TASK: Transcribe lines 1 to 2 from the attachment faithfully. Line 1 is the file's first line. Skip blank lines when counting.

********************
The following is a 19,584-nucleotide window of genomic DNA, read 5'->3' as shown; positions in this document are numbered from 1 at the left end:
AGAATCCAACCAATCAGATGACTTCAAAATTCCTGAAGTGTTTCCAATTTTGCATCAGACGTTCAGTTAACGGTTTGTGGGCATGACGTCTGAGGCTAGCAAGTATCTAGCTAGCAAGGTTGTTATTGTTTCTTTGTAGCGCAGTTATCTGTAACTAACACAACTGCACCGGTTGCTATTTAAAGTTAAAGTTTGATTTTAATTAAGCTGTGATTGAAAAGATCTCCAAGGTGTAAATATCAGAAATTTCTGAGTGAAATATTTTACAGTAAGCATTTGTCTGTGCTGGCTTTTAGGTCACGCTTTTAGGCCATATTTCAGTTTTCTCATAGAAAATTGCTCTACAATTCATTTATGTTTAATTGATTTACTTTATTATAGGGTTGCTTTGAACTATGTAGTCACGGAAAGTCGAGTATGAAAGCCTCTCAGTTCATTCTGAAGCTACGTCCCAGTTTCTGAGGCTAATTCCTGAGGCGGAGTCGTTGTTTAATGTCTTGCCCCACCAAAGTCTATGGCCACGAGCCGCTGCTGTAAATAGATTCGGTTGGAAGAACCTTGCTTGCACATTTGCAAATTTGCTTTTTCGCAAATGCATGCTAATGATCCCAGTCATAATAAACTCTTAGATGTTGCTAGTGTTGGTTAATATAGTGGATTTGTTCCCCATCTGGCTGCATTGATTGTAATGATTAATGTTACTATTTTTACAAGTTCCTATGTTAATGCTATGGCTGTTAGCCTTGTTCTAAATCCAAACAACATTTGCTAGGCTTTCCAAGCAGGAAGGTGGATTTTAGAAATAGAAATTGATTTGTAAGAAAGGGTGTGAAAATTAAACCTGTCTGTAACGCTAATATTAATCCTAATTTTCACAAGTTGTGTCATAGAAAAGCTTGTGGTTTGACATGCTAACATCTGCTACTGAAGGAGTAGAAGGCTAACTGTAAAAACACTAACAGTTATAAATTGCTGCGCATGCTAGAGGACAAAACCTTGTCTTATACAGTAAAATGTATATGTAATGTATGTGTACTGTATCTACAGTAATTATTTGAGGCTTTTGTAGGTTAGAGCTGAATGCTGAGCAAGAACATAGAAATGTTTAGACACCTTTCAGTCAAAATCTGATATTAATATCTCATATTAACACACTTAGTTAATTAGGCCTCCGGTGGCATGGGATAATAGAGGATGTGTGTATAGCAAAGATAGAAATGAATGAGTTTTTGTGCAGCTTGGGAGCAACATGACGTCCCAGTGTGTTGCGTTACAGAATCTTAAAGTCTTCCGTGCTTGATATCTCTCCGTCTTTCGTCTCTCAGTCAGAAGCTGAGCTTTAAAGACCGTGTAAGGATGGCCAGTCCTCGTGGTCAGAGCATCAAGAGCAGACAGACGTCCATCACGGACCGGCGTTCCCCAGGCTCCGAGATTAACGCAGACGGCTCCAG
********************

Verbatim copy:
The following is a 19,584-nucleotide window of genomic DNA, read 5'->3' as shown; positions in this document are numbered from 1 at the left end:
AGAATCCAACCAATCAGATGACTTCAAAATTCCTGAAGTGTTTCCAATTTTGCATCAGACGTTCAGTTAACGGTTTGTGGGCATGACGTCTGAGGCTAGCAAGTATCTAGCTAGCAAGGTTGTTATTGTTTCTTTGTAGCGCAGTTATCTGTAACTAACACAACTGCACCGGTTGCTATTTAAAGTTAAAGTTTGATTTTAATTAAGCTGTGATTGAAAAGATCTCCAAGGTGTAAATATCAGAAATTTCTGAGTGAAATATTTTACAGTAAGCATTTGTCTGTGCTGGCTTTTAGGTCACGCTTTTAGGCCATATTTCAGTTTTCTCATAGAAAATTGCTCTACAATTCATTTATGTTTAATTGATTTACTTTATTATAGGGTTGCTTTGAACTATGTAGTCACGGAAAGTCGAGTATGAAAGCCTCTCAGTTCATTCTGAAGCTACGTCCCAGTTTCTGAGGCTAATTCCTGAGGCGGAGTCGTTGTTTAATGTCTTGCCCCACCAAAGTCTATGGCCACGAGCCGCTGCTGTAAATAGATTCGGTTGGAAGAACCTTGCTTGCACATTTGCAAATTTGCTTTTTCGCAAATGCATGCTAATGATCCCAGTCATAATAAACTCTTAGATGTTGCTAGTGTTGGTTAATATAGTGGATTTGTTCCCCATCTGGCTGCATTGATTGTAATGATTAATGTTACTATTTTTACAAGTTCCTATGTTAATGCTATGGCTGTTAGCCTTGTTCTAAATCCAAACAACATTTGCTAGGCTTTCCAAGCAGGAAGGTGGATTTTAGAAATAGAAATTGATTTGTAAGAAAGGGTGTGAAAATTAAACCTGTCTGTAACGCTAATATTAATCCTAATTTTCACAAGTTGTGTCATAGAAAAGCTTGTGGTTTGACATGCTAACATCTGCTACTGAAGGAGTAGAAGGCTAACTGTAAAAACACTAACAGTTATAAATTGCTGCGCATGCTAGAGGACAAAACCTTGTCTTATACAGTAAAATGTATATGTAATGTATGTGTACTGTATCTACAGTAATTATTTGAGGCTTTTGTAGGTTAGAGCTGAATGCTGAGCAAGAACATAGAAATGTTTAGACACCTTTCAGTCAAAATCTGATATTAATATCTCATATTAACACACTTAGTTAATTAGGCCTCCGGTGGCATGGGATAATAGAGGATGTGTGTATAGCAAAGATAGAAATGAATGAGTTTTTGTGCAGCTTGGGAGCAACATGACGTCCCAGTGTGTTGCGTTACAGAATCTTAAAGTCTTCCGTGCTTGATATCTCTCCGTCTTTCGTCTCTCAGTCAGAAGCTGAGCTTTAAAGACCGTGTAAGGATGGCCAGTCCTCGTGGTCAGAGCATCAAGAGCAGACAGACGTCCATCACGGACCGGCGTTCCCCAGGCTCCGAGATTAACGCAGACGGCTCCAG